October 3, 1991 – The governor of Arkansas, William Jefferson Clinton, announces his intention to seek the 1992 Democratic nomination for the Presidency of the United States.
January 26, 1992 – The renewed nation of Russia, part of the Soviet Union dissolved on December 26, 1991, and their leader Boris Yeltsin announce that they will stop targeting the cities of the United States with nuclear weapons.
August 21, 1992 – The Siege of Ruby Ridge is begun by United States Marshals, lasting ten days. The incident would end with the acquittal of all but one minor charge against the Weaver family and lead to admonishment of the handling of the incident by Federal authorities.
November 3, 1992 – In a three way race for the presidency of the United States, Democratic candidate Bill Clinton defeats incumbent President George H.W. Bush and businessman H. Ross Perot of the Reform Party. Many trace the loss of President Bush to his reneging a pledge for “no new taxes.” Clinton received only 43% of the popular vote, but 370 Electoral votes to Bush with 37.4% and 168 Electoral College votes. Perot garnered 18.9% of the popular vote, but no Electoral College delegates.
February 26, 1993 – The World Trade Center is bombed by Islamic terrorists when a van parked below the North Tower of the structure explodes. Six people are killed and over one thousand are injured.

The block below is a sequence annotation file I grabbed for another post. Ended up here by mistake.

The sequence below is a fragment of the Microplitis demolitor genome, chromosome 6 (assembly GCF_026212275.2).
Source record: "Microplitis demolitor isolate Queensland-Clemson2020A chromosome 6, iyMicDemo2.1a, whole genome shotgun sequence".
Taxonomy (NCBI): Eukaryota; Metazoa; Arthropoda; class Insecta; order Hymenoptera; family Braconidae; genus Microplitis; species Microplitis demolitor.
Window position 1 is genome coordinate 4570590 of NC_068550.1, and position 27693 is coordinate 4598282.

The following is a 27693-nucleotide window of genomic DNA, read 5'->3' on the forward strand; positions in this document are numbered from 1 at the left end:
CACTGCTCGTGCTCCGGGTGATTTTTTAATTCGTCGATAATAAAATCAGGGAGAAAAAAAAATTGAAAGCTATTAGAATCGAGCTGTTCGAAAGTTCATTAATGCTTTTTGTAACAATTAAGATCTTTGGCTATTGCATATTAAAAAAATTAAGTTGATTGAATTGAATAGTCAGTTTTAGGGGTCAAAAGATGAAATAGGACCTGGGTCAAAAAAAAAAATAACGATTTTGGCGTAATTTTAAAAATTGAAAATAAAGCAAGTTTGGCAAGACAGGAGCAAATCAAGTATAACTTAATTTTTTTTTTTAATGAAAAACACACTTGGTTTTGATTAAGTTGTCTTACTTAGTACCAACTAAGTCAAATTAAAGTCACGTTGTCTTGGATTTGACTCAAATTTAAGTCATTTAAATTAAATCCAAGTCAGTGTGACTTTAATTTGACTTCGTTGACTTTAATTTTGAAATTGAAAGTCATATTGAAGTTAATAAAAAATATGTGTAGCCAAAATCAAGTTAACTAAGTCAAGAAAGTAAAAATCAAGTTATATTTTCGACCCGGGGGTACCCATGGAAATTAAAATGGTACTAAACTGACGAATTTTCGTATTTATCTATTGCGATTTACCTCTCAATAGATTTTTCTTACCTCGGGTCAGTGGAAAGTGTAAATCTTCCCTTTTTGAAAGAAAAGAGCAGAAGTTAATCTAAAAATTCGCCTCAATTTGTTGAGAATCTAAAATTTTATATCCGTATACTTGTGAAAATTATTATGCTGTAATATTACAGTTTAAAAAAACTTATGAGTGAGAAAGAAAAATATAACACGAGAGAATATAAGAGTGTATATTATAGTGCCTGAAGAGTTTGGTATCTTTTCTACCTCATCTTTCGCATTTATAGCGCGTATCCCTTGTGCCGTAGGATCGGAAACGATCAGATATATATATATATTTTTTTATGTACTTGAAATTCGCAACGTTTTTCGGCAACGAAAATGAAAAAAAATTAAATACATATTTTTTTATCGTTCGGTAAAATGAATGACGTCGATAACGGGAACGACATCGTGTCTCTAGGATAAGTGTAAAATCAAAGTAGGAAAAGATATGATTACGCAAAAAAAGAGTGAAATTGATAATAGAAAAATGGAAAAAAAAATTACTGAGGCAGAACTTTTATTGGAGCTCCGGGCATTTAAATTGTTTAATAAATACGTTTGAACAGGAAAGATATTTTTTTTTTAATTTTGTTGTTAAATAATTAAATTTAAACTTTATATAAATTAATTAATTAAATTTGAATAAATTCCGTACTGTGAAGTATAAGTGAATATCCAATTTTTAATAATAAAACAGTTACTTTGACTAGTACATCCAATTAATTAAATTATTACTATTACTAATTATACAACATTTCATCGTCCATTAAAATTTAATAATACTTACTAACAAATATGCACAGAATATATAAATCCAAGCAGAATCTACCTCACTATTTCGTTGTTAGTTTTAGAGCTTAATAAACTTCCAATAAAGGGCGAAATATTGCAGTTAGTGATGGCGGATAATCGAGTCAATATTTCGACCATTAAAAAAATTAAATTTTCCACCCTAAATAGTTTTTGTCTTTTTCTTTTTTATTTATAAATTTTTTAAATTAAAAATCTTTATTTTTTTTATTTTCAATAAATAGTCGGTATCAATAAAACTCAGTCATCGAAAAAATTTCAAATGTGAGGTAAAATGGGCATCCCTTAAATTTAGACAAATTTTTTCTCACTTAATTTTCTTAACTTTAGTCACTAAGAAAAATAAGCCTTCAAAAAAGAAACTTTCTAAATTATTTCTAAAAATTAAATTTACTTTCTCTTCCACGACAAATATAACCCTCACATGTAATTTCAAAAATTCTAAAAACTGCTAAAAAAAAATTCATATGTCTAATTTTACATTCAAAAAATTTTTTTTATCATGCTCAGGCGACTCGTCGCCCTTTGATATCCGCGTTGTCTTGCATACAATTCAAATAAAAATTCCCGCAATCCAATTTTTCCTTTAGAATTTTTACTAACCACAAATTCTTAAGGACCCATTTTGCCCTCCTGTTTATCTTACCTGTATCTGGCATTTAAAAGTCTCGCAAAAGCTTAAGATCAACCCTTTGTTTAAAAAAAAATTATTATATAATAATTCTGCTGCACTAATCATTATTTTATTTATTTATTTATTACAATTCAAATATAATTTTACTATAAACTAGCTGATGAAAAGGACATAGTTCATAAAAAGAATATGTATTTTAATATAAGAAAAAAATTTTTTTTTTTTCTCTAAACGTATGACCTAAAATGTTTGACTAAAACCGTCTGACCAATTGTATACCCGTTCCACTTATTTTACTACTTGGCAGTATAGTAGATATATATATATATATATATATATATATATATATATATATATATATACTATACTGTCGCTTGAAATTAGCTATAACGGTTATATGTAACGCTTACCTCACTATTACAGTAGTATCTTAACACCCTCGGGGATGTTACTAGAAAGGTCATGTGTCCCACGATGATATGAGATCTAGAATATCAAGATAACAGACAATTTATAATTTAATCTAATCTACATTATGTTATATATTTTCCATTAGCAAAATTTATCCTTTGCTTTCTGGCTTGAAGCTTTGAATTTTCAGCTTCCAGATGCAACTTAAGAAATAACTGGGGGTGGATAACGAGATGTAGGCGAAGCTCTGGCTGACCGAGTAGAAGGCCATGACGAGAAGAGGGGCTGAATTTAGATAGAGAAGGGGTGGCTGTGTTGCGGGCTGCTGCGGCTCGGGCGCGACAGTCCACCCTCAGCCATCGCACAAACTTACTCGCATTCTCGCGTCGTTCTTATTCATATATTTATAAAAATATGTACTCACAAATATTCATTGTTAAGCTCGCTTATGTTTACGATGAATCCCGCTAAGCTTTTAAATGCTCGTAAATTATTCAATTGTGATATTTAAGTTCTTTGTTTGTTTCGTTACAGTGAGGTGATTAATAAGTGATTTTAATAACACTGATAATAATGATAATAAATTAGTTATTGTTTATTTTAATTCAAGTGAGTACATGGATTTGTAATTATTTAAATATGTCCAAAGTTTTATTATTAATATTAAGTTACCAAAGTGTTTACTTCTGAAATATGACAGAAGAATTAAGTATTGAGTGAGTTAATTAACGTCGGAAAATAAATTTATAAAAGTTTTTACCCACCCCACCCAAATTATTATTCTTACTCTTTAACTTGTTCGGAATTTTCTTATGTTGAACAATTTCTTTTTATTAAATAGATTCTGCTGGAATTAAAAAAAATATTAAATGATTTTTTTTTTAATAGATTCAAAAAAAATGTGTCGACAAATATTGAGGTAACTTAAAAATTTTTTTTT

February 28, 1993 – The fifty-one day Waco standoff begins when the Bureau of Alcohol, Tobacco, and Firearms attempt to arrest the Branch Davidian leader David Koresh on federal arms violations. Four agents and five members of the cult are killed in the raid. The siege would end on April 19 when a fire, started by the Davidians, killed seventy-five members of the group, including the leader.
June 27, 1993 – President Bill Clinton orders a cruise missile attack on the Iraqi intelligence headquarters in Baghdad, responding to the attempted assassination attempt cultivated by the Iraq Secret Service on former U.S. President George H.W. Bush during his visit to Kuwait two months before.
January 1, 1994 – The North American Free Trade Agreement (NAFTA) goes into effect, creating a free trade zone between Canada, the United States, and Mexico.
June 12, 1994 – The bodies of Nicole Brown SImpson and Ronald Goldman are found outside her home in Los Angeles, California. Five days later, her husband, former football star O.J. Simpson is arrested for the crime, but is later acquitted on October 3, 1995. The Simpson case was one of the highest profile murder cases in the nation’s history.
November 8, 1994 – The Republican revolution concludes with the midterm elections when for the first time in forty years, the party gains control of both the Senate and the U.S. House of Representatives.